No, you can’t ride it yet. Yes, I know it has ground clearance issues. Those will be resolved.
And yes, I know my laptop screen is cracked. That’s like a whole new set of motor controllers for Clocker right there.
After finishing most of the framework, I turned my attention back to the motor. I finished the can and magnet ring before forgetting about the project’s existence for a while. Left to do at the time were both endcaps and the centerpiece of the whole assembly (literally), the stator mount & shaft.
Oh, and the random auxiliary features on the can.
The cross holes for both piece were made on my haute usinage indexing fixture. It turns out that all my designs which use features in multiples of 3 are actually less time-efficient to make since I can’t use integer turns of the handle. But if it divides evenly into 40, then I just have to count full revolutions. Yet another serendipitous laziness-increasing discovery!
After finishing the last machined features, I shoved the magnet ring into the can and pressed in the other endcap (not visible above)
I normally don’t do this much hand-waving, but again, this center shaft was done while I randomly showed up to MITERS on a whim without my camera. The stock material is 1.25″ aluminum turned down to 28mm to press in the stator, 25mm to seat the bearings, and 0.75″ for the spacer nub. The center is tapped 5/16″-18.
Right now, those 3 stators are just lined up on the shaft. For space efficiency, I need to remove the epoxy insulation coating from one side of the outside stators and both sides of the center one.
Fortunately, that’s why these things are laminated. A flick with a knife (and some plier work) later, the stators are ready for installation.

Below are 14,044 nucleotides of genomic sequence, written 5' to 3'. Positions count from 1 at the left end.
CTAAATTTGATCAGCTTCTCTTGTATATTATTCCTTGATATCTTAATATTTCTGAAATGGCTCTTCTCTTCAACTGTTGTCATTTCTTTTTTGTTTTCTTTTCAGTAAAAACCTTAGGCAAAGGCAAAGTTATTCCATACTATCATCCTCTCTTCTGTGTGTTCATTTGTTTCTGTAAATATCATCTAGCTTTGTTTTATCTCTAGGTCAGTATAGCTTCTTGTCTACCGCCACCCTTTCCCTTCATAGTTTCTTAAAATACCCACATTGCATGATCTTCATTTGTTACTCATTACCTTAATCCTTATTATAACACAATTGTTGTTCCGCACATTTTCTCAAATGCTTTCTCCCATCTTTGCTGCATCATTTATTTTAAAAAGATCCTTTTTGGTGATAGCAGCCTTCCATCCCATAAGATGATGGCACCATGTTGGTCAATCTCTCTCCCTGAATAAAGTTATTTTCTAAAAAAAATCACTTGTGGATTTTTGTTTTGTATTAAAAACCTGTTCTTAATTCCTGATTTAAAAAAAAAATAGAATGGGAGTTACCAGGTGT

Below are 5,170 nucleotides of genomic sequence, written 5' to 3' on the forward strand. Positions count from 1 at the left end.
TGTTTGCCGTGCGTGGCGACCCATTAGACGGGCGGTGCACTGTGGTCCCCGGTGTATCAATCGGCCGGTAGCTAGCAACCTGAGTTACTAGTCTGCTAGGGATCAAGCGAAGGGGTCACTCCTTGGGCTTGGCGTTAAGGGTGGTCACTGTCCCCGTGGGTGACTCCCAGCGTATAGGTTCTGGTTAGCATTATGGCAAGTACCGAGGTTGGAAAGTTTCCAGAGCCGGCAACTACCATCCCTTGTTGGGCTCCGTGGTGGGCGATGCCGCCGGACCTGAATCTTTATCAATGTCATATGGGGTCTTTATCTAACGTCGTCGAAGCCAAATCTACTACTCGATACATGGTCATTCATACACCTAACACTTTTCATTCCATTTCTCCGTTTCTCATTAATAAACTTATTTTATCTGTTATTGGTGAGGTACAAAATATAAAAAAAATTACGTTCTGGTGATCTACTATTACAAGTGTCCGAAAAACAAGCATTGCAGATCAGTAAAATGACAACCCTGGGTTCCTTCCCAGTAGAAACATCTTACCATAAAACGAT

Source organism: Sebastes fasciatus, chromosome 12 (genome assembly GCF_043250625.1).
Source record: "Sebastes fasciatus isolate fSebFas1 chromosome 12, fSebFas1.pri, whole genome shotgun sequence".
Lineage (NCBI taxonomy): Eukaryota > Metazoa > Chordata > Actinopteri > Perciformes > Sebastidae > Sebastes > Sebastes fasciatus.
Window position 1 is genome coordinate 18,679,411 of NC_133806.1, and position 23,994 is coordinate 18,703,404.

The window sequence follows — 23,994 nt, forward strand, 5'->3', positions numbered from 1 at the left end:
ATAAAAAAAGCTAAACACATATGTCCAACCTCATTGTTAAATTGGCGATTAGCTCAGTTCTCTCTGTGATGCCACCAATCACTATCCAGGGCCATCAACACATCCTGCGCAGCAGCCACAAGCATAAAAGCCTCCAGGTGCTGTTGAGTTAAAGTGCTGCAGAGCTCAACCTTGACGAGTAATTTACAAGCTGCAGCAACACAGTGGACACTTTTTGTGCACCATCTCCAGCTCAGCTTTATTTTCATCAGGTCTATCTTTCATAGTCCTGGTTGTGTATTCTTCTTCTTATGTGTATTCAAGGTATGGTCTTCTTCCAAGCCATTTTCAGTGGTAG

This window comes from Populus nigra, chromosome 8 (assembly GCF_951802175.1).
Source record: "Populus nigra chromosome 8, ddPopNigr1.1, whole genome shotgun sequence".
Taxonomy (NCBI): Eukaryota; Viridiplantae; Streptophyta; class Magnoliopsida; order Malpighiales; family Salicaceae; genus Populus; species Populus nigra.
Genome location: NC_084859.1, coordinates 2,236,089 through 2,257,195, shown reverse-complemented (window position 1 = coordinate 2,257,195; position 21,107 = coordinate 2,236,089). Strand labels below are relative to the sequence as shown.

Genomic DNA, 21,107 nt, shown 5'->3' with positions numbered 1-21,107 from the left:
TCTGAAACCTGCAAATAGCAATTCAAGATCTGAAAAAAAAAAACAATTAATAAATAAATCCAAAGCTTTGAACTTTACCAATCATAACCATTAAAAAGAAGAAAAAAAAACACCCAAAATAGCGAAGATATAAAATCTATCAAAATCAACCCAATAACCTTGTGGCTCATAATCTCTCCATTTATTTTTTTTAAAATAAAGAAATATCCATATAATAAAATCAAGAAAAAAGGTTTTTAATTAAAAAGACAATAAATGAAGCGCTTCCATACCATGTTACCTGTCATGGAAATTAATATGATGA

(Okay, so the real reason they’re laminated is for reduction of eddy currents, but I like to think they work like Pringles potato chips or those funky layered biscuit things!)
As usual, these stators were yanked from copier motors. Specifically, the Xerox Phaser 4400, with Xerox P/N 127K35701.
This isn’t a picture of the shaft being pressed through the stators. Nope – I’m actually just gluing them together at the moment. I spread a layer of thin CA glue between each, then threw the whole thing under a 20 ton hydraulic press (not using the whole 20 tons, I mean) and let it sit for a few minutes to cure.
For your lack of viewing pleasure, here’s a few layers of the skin on my thumb. It turns out that spamming something with CA means the excess CA will just sit, uncured, waiting for something to come in contact with it.
Now that the stator is ready, I put the wire access features into the shaft with the indexer.
I’m trying something a bit different on this design. Normally, I just shove the stator onto the shaft with Loctite and call it good. This time, I actually machined a 1/8″ round groove into the aluminum shaft. A 1/8″ roll pin locks the stator (using its own round half groove) with the shaft. This retainment method has the benefit of being reversible. If I ever wanted to take the motor fully apart, change out stators, or something else, I can actually do it without destroying everything!